Last autumn I planted some crown imperial fritillary bulbs in the garden. Whilst these are arresting and wonderful plants in their own right, what particularly interests me is that they are the only plant in Europe to be pollinated by a bird.
I would absolutely love to see Blue Tits visiting the crown imperials and so have put a camera on them. Possibly it might take the birds a few years to realise that this resource is here for them, but I’m prepared to wait.
We put thirty Dormouse nesting boxes up in the wood earlier in the year and the Blue Tits there must be delighted with the sudden influx of potential nesting sites! This weekend we went round with the licensed ecologist on the first of the monthly monitoring visits and found that fourteen of the boxes had Blue Tit nests in them at various stages of construction. One even had a clutch of eggs already, discreetly hidden under a layer of feathers.
There were no signs of Dormouse activity in any of the boxes this time but they will be checked again next month.
We have discovered that there are six cubs in the fox den in the wood. Although the average litter size for foxes is four to five, bigger litters are not uncommon:
As I was crouching down beside this camera with my computer to download the photos, one of the cubs came above ground. It visibly jumped when it saw me, not two metres away from it, and retreated back into the mouth of the burrow to stare at me from there. A very memorable and special moment indeed.
The cubs are ridiculously sweet, the colour of the earth with a reddishness about the face as a sign of what is to come. Some of them have a white tip to the end of their tail.
Thermoregulation in the young cubs is not great and so, when not busy exploring the world around the burrow, they huddle together to keep warm awaiting the return of their mother:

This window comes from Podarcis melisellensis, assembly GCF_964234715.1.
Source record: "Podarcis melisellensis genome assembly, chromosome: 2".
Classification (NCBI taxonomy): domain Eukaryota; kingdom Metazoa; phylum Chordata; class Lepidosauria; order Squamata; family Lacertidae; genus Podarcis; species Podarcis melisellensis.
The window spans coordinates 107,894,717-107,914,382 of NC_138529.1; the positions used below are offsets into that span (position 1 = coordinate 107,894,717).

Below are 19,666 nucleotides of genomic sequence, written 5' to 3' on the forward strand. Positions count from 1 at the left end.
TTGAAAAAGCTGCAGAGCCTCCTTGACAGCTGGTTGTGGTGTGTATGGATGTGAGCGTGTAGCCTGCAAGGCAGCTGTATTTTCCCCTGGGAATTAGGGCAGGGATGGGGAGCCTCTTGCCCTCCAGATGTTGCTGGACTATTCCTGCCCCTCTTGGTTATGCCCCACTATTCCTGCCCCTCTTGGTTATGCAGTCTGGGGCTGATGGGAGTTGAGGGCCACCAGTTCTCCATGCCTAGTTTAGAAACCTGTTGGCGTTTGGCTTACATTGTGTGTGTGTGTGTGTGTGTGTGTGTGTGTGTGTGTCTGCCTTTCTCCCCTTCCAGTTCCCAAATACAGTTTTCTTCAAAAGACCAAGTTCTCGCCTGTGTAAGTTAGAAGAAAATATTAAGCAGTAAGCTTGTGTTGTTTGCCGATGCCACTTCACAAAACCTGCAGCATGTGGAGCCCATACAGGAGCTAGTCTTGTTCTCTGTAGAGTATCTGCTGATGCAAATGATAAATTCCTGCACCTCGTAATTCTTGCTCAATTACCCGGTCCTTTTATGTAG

Although the cubs themselves are not yet on solids, the adult foxes are bringing prey back for each other.
There has been lovely weather all week, bringing the wood alive with spring butterflies. Orange Tips visiting the bluebells, Peacocks, Speckled Woods, lots of Brimstones…
… and we followed a Green-veined White as it worked its way along the woodland path from violet to violet:
This young rabbit stayed still long enough for a photo:
A Brambling sighting was a first for the wood:
Every spring a pair of Bullfinch have arrived to raise a family:
A Marsh Tit has been coming to the wool dispenser to collect wool and I wonder if it is nesting in one of the bird boxes? Last spring we moved a trail camera on a tripod from box to box to see what was nesting within each one. It was exclusively Great Tits and Blue Tits back then, but who knows what we shall discover this year.
Across in the meadows, the Smooth Newts are very active in the ponds at the moment. The bellies of the females are swollen with eggs and the over-attentive males are making nuisances of themselves.
It surely can’t be very long now before the badger cubs come above ground. Yet again, the babies have been carried around between burrows a few times this week:
The Blackthorn blossom in the hedgerows cannot fail to lift the spirits, with the Hawthorn yet to come:
And the fruit trees are in glorious flower in the orchard. Pear blossom:
And deliciously pink apple blossom:
Dark-edged Bee-fly enjoying the flowers…
..and in profile showing its tufty long fur and spindly legs:
A lovely image of a hedgehog in our daughter’s garden in the North Downs. What a shiny, wet nose it has:
At this time of year, there is an endless list of jobs to do in the garden and allotment, and the beautiful Easter weather has got us out to get some of these ticked off.
In one corner of the allotment, the rhubarb leaves are starting to thrust themselves up above ground and, from time to time, we stop by to note the progress, dreaming of the rhubarb crumbles to come.